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The Genetic Determinants Of Symptoms In A Rare Chromosomal Deletion Disorder

March 17, 2016 - 2:13pm

Individuals with 2p15p16.1 microdeletion syndrome present with intellectual disability, microcephaly, delayed growth, dysmorphic craniofacial features, and digital abnormalities. The precise genetic region responsible for this syndrome has been challenging to identify. However, recent reports indicate that 4 genes (XPO1, USP34, BCL11A, and REL) are commonly deleted in this syndrome. A study in the current issue of JCI Insight describes 8 new subjects with microdeletions in chromosomal region 2p15p16.1 and provides evidence that loss of XPO1, REL, and BCL11A underlie this syndrome.


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A Molecular Subtype Of Bladder Cancer Resembles Breast Cancer

March 17, 2016 - 2:13pm

Bladder cancer is the fourth most common cancer among men in the United States. While low-grade tumors have a very favorable prognosis, muscle-invasive and metastatic tumors have poorer survival rates. In this month's issue of JCI Insight, William Kim, Benjamin Vincent, and a research team from the University of North Carolina characterized a new subtype of muscle-invasive bladder cancer that shares molecular signatures with some forms of breast cancer. A subset of triple-negative breast cancers express low levels of the tight junction protein claudin. The UNC researchers now document that claudin-low tumors represent a specific subtype of bladder cancer as well.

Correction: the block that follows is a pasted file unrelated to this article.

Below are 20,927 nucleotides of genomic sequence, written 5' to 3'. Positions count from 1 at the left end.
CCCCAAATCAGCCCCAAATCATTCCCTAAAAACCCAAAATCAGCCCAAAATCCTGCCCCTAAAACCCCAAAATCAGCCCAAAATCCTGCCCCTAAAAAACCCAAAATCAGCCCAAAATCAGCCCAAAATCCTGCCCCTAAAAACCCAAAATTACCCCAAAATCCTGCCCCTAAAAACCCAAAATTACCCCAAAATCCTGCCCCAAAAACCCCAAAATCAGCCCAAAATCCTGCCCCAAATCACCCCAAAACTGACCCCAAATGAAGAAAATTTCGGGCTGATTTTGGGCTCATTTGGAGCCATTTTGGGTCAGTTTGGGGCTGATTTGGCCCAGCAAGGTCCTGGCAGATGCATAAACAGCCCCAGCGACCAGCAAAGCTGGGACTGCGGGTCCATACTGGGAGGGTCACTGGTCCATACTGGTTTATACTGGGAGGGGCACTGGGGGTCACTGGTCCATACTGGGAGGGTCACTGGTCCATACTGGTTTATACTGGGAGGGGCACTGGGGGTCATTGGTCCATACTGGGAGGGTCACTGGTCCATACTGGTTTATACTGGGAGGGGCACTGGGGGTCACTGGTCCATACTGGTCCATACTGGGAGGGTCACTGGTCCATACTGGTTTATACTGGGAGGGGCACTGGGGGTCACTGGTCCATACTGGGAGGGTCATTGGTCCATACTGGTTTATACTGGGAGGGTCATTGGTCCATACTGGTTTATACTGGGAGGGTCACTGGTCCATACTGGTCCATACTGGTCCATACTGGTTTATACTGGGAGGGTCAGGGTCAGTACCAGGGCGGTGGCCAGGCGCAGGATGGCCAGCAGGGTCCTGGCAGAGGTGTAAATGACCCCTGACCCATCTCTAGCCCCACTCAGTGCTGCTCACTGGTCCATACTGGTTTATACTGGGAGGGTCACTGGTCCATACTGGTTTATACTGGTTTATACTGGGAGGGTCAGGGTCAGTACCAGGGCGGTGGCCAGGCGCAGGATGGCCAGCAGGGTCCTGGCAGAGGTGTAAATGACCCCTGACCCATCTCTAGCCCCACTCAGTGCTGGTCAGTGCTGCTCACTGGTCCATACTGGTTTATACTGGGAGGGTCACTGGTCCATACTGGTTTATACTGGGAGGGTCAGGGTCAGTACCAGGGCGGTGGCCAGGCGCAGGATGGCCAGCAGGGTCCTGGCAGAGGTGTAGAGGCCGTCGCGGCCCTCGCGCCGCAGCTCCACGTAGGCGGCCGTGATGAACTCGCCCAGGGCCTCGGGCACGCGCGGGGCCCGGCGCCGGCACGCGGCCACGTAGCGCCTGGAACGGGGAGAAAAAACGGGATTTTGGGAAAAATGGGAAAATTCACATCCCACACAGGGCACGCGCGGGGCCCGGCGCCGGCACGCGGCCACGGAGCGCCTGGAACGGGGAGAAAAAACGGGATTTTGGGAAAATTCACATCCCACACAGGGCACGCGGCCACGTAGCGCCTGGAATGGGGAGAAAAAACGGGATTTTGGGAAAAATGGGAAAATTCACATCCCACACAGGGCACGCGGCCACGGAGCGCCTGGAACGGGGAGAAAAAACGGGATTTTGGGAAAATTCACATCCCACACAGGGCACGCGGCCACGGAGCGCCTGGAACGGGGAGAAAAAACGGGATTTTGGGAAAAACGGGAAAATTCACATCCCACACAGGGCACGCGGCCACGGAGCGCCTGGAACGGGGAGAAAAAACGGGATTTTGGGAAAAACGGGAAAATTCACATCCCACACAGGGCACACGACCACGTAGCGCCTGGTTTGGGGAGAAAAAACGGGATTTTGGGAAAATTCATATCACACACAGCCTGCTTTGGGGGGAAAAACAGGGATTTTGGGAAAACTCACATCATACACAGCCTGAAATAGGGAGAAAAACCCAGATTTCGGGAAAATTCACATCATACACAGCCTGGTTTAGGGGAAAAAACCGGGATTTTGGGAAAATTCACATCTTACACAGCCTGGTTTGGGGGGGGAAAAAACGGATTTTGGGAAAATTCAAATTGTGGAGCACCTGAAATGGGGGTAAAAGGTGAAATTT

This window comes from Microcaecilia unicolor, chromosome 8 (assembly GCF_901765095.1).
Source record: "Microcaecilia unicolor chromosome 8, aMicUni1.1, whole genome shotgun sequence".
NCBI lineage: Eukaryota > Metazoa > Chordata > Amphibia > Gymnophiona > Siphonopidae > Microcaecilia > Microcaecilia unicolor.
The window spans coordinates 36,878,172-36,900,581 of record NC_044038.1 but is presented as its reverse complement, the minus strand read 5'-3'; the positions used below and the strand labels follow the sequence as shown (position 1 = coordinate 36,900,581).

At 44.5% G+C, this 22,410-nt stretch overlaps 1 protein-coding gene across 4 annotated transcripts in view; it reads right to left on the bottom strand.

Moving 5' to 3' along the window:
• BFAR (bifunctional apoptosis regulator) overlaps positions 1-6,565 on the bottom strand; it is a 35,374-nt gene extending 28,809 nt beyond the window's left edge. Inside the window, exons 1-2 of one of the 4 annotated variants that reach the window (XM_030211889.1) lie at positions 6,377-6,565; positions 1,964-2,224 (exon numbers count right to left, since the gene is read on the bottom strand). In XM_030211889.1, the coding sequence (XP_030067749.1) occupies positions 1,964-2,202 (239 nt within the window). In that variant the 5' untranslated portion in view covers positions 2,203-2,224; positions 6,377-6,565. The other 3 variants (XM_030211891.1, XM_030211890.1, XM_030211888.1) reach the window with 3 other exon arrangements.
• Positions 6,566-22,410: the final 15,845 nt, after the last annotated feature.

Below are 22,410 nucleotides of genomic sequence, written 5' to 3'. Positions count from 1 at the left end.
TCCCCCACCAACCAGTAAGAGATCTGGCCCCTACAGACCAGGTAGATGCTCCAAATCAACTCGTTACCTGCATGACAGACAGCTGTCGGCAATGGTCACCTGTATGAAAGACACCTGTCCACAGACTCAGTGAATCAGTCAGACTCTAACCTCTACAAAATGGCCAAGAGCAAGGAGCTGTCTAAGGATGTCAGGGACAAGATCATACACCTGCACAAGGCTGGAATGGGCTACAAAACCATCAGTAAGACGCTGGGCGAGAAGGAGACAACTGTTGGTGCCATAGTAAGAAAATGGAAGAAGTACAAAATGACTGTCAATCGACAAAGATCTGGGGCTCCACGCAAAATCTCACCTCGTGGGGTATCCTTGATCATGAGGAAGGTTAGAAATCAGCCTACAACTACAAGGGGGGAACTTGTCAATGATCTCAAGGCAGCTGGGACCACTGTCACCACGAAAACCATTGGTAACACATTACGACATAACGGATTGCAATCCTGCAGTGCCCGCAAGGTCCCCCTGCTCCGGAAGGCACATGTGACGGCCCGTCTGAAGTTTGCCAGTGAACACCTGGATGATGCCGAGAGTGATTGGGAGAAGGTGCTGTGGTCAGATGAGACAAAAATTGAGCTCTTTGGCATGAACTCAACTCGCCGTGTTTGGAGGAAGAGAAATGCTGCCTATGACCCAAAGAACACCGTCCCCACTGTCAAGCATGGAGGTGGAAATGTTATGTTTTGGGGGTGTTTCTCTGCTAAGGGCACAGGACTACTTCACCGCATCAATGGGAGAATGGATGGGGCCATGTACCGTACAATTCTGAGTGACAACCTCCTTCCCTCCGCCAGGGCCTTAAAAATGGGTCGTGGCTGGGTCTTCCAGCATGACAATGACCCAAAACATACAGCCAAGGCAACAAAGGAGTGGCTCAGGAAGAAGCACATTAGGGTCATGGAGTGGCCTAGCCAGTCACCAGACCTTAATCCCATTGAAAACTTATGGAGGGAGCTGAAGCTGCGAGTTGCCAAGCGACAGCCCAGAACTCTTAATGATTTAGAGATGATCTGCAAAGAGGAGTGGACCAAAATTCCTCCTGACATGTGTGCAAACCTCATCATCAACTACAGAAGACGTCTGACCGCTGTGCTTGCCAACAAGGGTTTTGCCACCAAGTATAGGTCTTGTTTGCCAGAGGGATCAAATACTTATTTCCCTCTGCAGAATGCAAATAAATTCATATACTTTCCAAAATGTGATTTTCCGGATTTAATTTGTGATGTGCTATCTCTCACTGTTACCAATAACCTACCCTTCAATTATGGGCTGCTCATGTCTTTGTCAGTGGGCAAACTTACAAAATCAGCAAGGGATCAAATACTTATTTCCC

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Lamprey-derived Antibody Specifically Recognizes Human Plasma Cells

March 17, 2016 - 2:13pm

Antibody-secreting plasma cells arise from B cell precursors and are essential for adaptive immune responses against invading pathogens. Plasma cell dysfunction is associated with autoimmune and neoplastic disorders, including multiple myeloma. Surface markers that are specific to plasma cells have not been identified and antibodies that only recognize these cells have been challenging to generate using conventional systems. In the current issue of JCI Insight, Götz Ehrhardt and colleagues at the University of Toronto describe the generation of a plasma cell-specific antibody from immunized lampreys.


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Canadian Groups That Tout Diversity Discriminate More - Because Minorities "Whiten" Credentials Less

March 17, 2016 - 12:13pm

 Minority applicants may fare even worse in the resume pile at companies purporting to support diversity than they would at companies that don't make the claim, shows a new study from the University of Toronto.